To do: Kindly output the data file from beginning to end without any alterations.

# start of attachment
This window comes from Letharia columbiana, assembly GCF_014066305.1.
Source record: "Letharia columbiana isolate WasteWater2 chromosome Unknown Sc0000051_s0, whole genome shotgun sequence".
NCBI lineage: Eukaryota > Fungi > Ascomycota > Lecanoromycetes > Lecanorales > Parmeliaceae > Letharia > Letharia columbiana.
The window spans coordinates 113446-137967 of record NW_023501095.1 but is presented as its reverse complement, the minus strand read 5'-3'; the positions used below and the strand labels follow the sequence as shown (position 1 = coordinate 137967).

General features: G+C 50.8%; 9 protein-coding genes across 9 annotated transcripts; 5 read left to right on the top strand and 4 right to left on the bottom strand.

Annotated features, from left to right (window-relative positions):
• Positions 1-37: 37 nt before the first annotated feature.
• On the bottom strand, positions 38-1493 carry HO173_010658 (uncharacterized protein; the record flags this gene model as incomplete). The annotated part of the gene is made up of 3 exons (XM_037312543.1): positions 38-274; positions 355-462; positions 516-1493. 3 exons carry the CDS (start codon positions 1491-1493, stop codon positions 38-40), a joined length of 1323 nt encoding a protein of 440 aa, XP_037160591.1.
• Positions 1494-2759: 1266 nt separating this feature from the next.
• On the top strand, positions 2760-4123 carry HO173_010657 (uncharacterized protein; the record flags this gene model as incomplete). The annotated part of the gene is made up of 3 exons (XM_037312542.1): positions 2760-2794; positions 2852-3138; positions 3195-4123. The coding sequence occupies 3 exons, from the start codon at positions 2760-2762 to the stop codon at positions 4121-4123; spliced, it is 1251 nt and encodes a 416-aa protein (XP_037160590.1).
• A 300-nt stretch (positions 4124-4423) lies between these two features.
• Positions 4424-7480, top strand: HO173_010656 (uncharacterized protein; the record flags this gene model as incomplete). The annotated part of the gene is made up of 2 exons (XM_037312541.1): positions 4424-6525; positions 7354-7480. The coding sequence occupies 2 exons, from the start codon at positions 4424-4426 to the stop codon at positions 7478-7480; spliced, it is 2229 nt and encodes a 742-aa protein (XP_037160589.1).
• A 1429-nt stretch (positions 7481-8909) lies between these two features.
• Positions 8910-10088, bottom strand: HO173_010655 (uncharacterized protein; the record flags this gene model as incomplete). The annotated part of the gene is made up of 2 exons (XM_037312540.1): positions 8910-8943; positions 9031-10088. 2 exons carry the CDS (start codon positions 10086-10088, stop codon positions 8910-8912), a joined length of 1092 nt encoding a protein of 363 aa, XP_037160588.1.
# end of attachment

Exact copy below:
This window comes from Letharia columbiana, assembly GCF_014066305.1.
Source record: "Letharia columbiana isolate WasteWater2 chromosome Unknown Sc0000051_s0, whole genome shotgun sequence".
NCBI lineage: Eukaryota > Fungi > Ascomycota > Lecanoromycetes > Lecanorales > Parmeliaceae > Letharia > Letharia columbiana.
The window spans coordinates 113446-137967 of record NW_023501095.1 but is presented as its reverse complement, the minus strand read 5'-3'; the positions used below and the strand labels follow the sequence as shown (position 1 = coordinate 137967).

General features: G+C 50.8%; 9 protein-coding genes across 9 annotated transcripts; 5 read left to right on the top strand and 4 right to left on the bottom strand.

Annotated features, from left to right (window-relative positions):
• Positions 1-37: 37 nt before the first annotated feature.
• On the bottom strand, positions 38-1493 carry HO173_010658 (uncharacterized protein; the record flags this gene model as incomplete). The annotated part of the gene is made up of 3 exons (XM_037312543.1): positions 38-274; positions 355-462; positions 516-1493. 3 exons carry the CDS (start codon positions 1491-1493, stop codon positions 38-40), a joined length of 1323 nt encoding a protein of 440 aa, XP_037160591.1.
• Positions 1494-2759: 1266 nt separating this feature from the next.
• On the top strand, positions 2760-4123 carry HO173_010657 (uncharacterized protein; the record flags this gene model as incomplete). The annotated part of the gene is made up of 3 exons (XM_037312542.1): positions 2760-2794; positions 2852-3138; positions 3195-4123. The coding sequence occupies 3 exons, from the start codon at positions 2760-2762 to the stop codon at positions 4121-4123; spliced, it is 1251 nt and encodes a 416-aa protein (XP_037160590.1).
• A 300-nt stretch (positions 4124-4423) lies between these two features.
• Positions 4424-7480, top strand: HO173_010656 (uncharacterized protein; the record flags this gene model as incomplete). The annotated part of the gene is made up of 2 exons (XM_037312541.1): positions 4424-6525; positions 7354-7480. The coding sequence occupies 2 exons, from the start codon at positions 4424-4426 to the stop codon at positions 7478-7480; spliced, it is 2229 nt and encodes a 742-aa protein (XP_037160589.1).
• A 1429-nt stretch (positions 7481-8909) lies between these two features.
• Positions 8910-10088, bottom strand: HO173_010655 (uncharacterized protein; the record flags this gene model as incomplete). The annotated part of the gene is made up of 2 exons (XM_037312540.1): positions 8910-8943; positions 9031-10088. 2 exons carry the CDS (start codon positions 10086-10088, stop codon positions 8910-8912), a joined length of 1092 nt encoding a protein of 363 aa, XP_037160588.1.